I am increasingly put off by the portrayal of the yoga practice in our society; bare bottomed bendiness promoting the idea that yoga is really nothing more than a beauty cult meant just for the lithe and lovely. I am very disinterested in images of yoga poses, unless I am studying anatomical alignment. To me the onslaught of semi-seductive images feels a bit like voyeurism. Like looking at images of a person praying- in the nude. This phenomenon is a cultural perversion of a practice that I know and love and I am compelled to restore what has become sexualized and self promoting back to the sacred and universal. I want to right this misrepresentation of my beloved practice- a practice I believe anyone has access to no matter their size, shape, age, level of mobility, or wardrobe.
Yoga poses are simply the medium, not the masterpiece itself. They are about sensation rather than shape and therefore the art is what is happening within. The external image is just a tool. Imagine going to an art museum only to see the artist sharpening their pencils rather than to marvel at, contemplate and partake in the actual work of art. We do not stare at Van Gogh's "Starry Night" and ask to see the brushes he used unless we are training in the technique. We do not fall into an O'Keefe and inquire about her canvas stretching method before we can enjoy the profound effect of her work.
To get on board with this paradigm shift of our cultural concept of yoga, it is crucial to understand that the practice of hatha yoga (the asana practice) was only conceived as a means to an end and the end was to be able to meditate and to sit to meditate. If one was able to sit and meditate, there really was no need for the hatha yoga practice. Yoga is a means to an end. This is why I get frustrated when we celebrate the execution of the postures as if the postures are the end goal. They are not. The postures are the maneuvers we perform to help us sit and ultimately still the mind.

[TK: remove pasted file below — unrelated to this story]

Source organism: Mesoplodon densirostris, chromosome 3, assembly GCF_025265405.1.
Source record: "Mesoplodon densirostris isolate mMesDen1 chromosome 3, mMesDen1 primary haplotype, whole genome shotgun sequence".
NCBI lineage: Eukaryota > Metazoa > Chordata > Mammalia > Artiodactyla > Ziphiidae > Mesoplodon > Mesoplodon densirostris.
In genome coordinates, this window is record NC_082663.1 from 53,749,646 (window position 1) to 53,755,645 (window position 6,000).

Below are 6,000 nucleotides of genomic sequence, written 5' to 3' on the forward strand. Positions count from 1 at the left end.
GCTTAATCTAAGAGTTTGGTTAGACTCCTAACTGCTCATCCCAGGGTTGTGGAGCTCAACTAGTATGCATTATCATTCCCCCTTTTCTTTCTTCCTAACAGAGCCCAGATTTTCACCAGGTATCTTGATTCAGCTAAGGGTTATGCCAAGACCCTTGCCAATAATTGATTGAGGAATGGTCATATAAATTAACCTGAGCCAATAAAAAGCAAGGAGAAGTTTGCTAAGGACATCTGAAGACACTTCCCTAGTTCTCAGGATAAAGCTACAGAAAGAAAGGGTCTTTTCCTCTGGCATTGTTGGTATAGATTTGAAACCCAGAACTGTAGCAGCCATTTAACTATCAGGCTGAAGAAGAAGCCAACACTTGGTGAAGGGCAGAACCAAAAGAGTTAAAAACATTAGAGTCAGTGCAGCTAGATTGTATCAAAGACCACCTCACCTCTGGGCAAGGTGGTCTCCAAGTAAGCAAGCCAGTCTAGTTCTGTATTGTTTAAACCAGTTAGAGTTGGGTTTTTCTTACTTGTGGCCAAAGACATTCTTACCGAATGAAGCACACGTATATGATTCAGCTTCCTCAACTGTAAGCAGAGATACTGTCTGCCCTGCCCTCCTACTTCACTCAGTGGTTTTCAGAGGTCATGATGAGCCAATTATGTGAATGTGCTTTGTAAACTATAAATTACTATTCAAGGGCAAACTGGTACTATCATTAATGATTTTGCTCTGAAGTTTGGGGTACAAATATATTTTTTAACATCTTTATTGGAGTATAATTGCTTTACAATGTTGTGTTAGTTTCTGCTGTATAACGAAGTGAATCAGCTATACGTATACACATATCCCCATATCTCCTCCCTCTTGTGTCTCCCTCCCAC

This topic feels so relevant to me as a teacher who continually has students comparing themselves to each other, taking classes they are not ready for, and attaching themselves to the outcome of their practice, for better or for worse. To me, this feels like an artist obsessing over her tools instead of being in the process of using them, making mistakes, diving into the unknown and learning from outcome. A perfect pose, is not one that meets the apex shape necessarily. It is one in which the practitioner is riding the crest of the wave of awareness within- not overwhelmed or bored with sensation. It is one in which the practitioner is equal parts effort and surrender. It is one the is sustained by and steeped in consciousness. The medium is the pose itself. Which gets us, if we're successful, to the masterpiece which is union on the individual self with eternal consciousness. Or, put simply, when one is riding the crest of the wave of eternal presence, breath by breath. This art cannot be photographed. It can only be enjoyed by the maker herself.